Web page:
The Quilt Index Relaunches and Expands Its Collection
This past October 2018, a new iteration of the Quilt Index, a digital repository of thousands of images, stories, and information about quilts and their makers drawn from hundreds of public and private collections around the world, was launched. Already a major digital humanities resource, this new version aims to significantly strengthen and expand the use of quilt-related data in research and teaching.
The new Quilt Index includes a completely updated visual presentation, more pathways to connect data on individual quilts, collections, artists, stories, and access to four of the original Quilt Index collections plus one new collection.
Originally launched in 2003, the content and tools for users of the Quilt Index has been continually expanded. As of September 2018, the Index holds freely-accessible data on over 70,000 quilts and artists drawn from collections of hundreds of museums, numerous documentation projects, and many private collections around the world. Though the new version is live, the original version will remain online and provide users with access to the original collections while the next two years are spent migrating the historical collections to the new Quilt Index.
“The new iteration of the Quilt Index results from the amazing work—over a period of five years—of a multi-disciplinary group of MSU students, faculty, and staff with input from diverse citizen scholars and stakeholders around the world,” said MSU Museum Curator of Art History and Visual Culture and Department of Art, Art History, and Design Professor Marsha MacDowell. “As we continue to migrate historical data to and add new tools and collections to this new site we are also counting on feedback from users to refine this major research and education resource.”
Historically, quilts have been made in communities around the world by individuals to express personal ideas and experiences, to commemorate significant events and activities, to honor individuals, to generate income, to advocate and educate about issues, as a source of health and wellbeing, to use as interior decoration, and, of course, to simply provide physical warmth and comfort. The making of quilts continues today and millions of individuals are engaged in some aspect of the production and use of this widespread form of material culture.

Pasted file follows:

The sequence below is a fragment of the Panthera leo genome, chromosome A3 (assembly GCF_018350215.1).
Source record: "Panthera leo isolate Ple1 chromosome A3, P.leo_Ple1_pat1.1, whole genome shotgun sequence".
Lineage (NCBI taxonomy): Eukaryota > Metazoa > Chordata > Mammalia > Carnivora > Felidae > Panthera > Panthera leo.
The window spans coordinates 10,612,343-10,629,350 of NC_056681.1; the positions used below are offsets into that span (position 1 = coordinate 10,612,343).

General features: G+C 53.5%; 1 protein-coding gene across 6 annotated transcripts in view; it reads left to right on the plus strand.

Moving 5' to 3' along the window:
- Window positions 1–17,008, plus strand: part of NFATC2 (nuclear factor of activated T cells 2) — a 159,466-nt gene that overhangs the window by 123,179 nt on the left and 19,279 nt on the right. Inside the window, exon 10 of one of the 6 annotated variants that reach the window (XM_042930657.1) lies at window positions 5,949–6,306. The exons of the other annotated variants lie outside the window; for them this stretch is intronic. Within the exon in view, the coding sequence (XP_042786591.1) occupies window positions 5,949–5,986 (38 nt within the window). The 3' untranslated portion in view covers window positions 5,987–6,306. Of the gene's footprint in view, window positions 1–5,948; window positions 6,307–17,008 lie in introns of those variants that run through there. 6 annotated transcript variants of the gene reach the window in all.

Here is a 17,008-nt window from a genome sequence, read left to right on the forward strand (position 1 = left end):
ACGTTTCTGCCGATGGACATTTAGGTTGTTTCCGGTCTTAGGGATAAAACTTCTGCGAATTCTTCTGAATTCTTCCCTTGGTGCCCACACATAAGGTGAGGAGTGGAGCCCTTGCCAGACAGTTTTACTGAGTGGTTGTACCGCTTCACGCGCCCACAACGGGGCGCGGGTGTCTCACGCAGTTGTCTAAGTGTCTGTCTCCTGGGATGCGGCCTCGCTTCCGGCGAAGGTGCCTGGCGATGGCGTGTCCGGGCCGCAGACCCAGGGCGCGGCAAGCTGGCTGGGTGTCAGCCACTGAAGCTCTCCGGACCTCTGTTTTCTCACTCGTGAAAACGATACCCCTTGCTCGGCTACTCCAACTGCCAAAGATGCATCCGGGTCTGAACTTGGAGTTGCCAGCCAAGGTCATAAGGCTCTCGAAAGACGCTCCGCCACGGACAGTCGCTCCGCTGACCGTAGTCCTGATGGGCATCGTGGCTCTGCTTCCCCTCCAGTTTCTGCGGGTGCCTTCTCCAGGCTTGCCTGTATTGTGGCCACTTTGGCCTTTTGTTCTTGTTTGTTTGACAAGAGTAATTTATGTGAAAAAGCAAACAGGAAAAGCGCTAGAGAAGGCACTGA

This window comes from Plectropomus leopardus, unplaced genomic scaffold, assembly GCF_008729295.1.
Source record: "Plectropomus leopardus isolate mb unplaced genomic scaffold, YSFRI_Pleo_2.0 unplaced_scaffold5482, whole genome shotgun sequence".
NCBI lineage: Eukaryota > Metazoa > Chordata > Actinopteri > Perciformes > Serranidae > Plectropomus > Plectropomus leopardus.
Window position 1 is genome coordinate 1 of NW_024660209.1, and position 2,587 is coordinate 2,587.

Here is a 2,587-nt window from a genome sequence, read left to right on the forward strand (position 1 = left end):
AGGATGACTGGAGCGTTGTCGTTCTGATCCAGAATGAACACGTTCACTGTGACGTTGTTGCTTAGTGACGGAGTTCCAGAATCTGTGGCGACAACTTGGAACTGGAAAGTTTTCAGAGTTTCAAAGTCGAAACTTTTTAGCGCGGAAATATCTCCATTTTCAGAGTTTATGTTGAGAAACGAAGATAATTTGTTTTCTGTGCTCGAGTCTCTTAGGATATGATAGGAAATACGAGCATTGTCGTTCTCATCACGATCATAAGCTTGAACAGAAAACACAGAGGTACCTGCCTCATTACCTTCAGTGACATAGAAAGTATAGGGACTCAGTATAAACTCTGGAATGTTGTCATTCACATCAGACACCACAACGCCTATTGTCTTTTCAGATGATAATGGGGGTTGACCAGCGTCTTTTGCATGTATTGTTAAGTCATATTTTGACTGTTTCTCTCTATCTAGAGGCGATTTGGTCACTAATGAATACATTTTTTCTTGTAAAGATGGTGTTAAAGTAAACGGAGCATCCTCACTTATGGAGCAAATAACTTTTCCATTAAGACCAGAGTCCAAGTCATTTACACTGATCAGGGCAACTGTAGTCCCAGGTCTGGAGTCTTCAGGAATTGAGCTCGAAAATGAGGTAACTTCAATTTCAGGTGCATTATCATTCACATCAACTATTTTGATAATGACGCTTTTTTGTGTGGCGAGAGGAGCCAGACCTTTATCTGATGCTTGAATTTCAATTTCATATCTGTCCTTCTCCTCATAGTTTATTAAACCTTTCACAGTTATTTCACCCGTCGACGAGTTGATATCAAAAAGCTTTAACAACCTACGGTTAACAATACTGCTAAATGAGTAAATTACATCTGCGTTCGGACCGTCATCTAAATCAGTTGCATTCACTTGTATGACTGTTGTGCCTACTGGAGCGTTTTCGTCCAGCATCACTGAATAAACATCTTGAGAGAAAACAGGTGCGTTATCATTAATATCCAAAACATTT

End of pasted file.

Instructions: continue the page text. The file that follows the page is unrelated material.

An exciting additional new feature—The Quilt Legacy Project—allows individuals to join the Quilt Index and create pages to document the work of artists, collectors, and others who have played roles in the quilt world. The new format opens up opportunities for adding dedicated pages for artists, collections, stories, research projects, essays, and more.
This big data set has already provided the foundation for studies representing a broad swath of disciplinary interests. With this new iteration, it is hoped that the Index will strengthen research and teaching based on an art form that has historically had and continues to have millions of practitioners.
The Quilt Index is foundational to the work at Matrix, the Center for Digital Humanities and Social Sciences at Michigan State University.
“It has never been more important to preserve and make accessible the cultural heritage and works of art created by women and diverse communities around the globe,” said Matrix Director and Associate Professor of History Dr. Dean Rehberger.
The Quilt Index team seeks feedback from the public in regards to the new version of The Quilt in an effort to enhance user experiences and incorporate new work. For more information about adding collections and other resources or creating a Legacy page, contact Beth Donaldson, Quilt Index Coordinator (email@example.com) or Marsha MacDowell, Director of the Quilt Index (firstname.lastname@example.org).
The Quilt Index is headquartered at Michigan State University (Matrix: Center for Digital Humanities and Social Sciences and the MSU Museum). Funding and in-kind support for the Quilt Index upgrade has been provided, in part, by the Robert and Ardis James Foundation, Salser Family Foundation, H. Claire Vlasin Quilt Preservation Endowment, Raymond Vlasin, Michigan State University, Sunshine State Quilters Association, and other generous individuals.
- College of Arts and Letters News